CDF Letter to US Preventive Services Task Force on Screening for Celiac Disease

USPSTF

 

 

 

 

August 25, 2014

Dr. Michael L. LeFevre

Dear Dr. LeFevre,

Celiac Disease Foundation’s Medical Advisory Board, together with the Foundation’s Board of Directors, has reviewed the public draft research plan for screening for celiac disease. On behalf of the millions of American with undiagnosed celiac disease represented by Celiac Disease Foundation, we applaud the U.S. Preventive Services Task Force (USPSTF) for its commitment to undertaking this imperative research. 

Despite the availability of effective treatment for celiac disease, far too many people with celiac disease in the United States remain undiagnosed or experience a late diagnosis, resulting in poorer health outcomes and posing a substantial burden to both the patient and the US health care system.  We strongly encourage the USPSTF to consider the comments of the North American Society for the Study of Celiac Disease (NASSCD) as below.

Sincerely,

Marilyn G. Geller, Chief Executive Officer

We, the members of the NASSCD Executive Council, have reviewed the public draft document outlining the key questions to be addressed in the research.  We are very pleased that the Agency has committed to undertaking this research, and we believe that it could be of great importance to the community at large as well as people with celiac disease.  We would like to respectfully suggest that perhaps the emphasis could include and hopefully focus on individuals who are potentially at high risk of celiac disease.  These are individuals with symptoms that could be a presentation of celiac disease as well as individuals at high risk for celiac disease because of some associated disease, family history or other factors (case finding approach).  With regard to the issue of the general population of individuals who are without symptoms, the natural history of undiagnosed celiac disease is not yet fully established and as such, we are concerned that conclusions based on current but incomplete data will not serve the purpose intended.  Indeed, there are data suggesting that the onset of celiac disease can occur at any age, posing the challenging question of when and at which age general screening should be recommended.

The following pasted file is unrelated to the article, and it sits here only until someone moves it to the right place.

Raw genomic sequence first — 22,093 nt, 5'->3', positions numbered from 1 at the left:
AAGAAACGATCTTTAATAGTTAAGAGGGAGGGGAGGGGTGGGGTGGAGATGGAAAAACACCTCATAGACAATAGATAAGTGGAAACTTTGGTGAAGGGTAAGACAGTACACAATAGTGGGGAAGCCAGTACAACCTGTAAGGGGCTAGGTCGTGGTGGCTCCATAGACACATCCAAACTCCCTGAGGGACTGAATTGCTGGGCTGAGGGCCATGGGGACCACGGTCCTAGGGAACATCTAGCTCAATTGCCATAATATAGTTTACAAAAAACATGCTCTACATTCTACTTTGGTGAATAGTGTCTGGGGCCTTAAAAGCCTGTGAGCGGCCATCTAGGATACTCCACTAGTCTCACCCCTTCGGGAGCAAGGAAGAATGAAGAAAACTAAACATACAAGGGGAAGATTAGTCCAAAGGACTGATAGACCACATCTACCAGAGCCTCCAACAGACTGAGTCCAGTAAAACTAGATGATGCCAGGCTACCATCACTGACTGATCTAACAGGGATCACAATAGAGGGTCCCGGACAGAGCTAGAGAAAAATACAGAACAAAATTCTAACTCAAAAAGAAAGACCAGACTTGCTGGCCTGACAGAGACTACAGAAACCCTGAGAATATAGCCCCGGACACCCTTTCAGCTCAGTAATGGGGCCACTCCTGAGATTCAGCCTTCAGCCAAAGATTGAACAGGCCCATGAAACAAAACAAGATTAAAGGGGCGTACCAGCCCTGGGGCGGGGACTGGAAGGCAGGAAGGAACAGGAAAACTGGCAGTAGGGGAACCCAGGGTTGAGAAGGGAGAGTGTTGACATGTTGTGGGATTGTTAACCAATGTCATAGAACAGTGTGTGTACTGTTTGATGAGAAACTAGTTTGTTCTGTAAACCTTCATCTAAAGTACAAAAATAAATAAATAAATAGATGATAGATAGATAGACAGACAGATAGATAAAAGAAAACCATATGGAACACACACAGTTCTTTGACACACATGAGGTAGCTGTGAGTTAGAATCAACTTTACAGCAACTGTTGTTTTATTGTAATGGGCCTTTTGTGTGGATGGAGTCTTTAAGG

The KQs in the column (on the far right in the table) exclude symptomatic individuals seeking testing for celiac disease.  However, this does not address those individuals who are symptomatic and seek medical care, without a prior suspicion of celiac disease or request celiac disease testing.  We believe that this is a significant omission.  The key gap in our knowledge is what happens to those with undiagnosed disease.  While some studies, including ours, have suggested there may be deleterious effects over a long follow-up, there are also data suggesting that individuals who present with celiac disease in later adulthood have sustained irreversible harm. This includes a lost opportunity for health, that is 10-20 years or more of symptoms, bone disease and increased fracture risk that does not reverse with treatment, and those patients who present with malignancies as their first manifestation of celiac disease. These are individuals for which a wait-and-see attitude is not effective.  What is not known is how many individuals who have undiagnosed celiac disease never suffer consequences from that condition.  There is broad agreement amongst most researchers that an augmented case finding approach for individuals who are at increased risk, either by the nature of their symptoms, or conditions associated with celiac disease, should be strongly considered for testing.  We do not consider this testing as screening in the strictest sense, but rather diagnostic or case-based testing.  An exception might be in patients with type 1 diabetes without any suggestive symptoms or family members of those with celiac disease, but, even in these circumstances, screening is being done in the context of a high pre-test prevalence.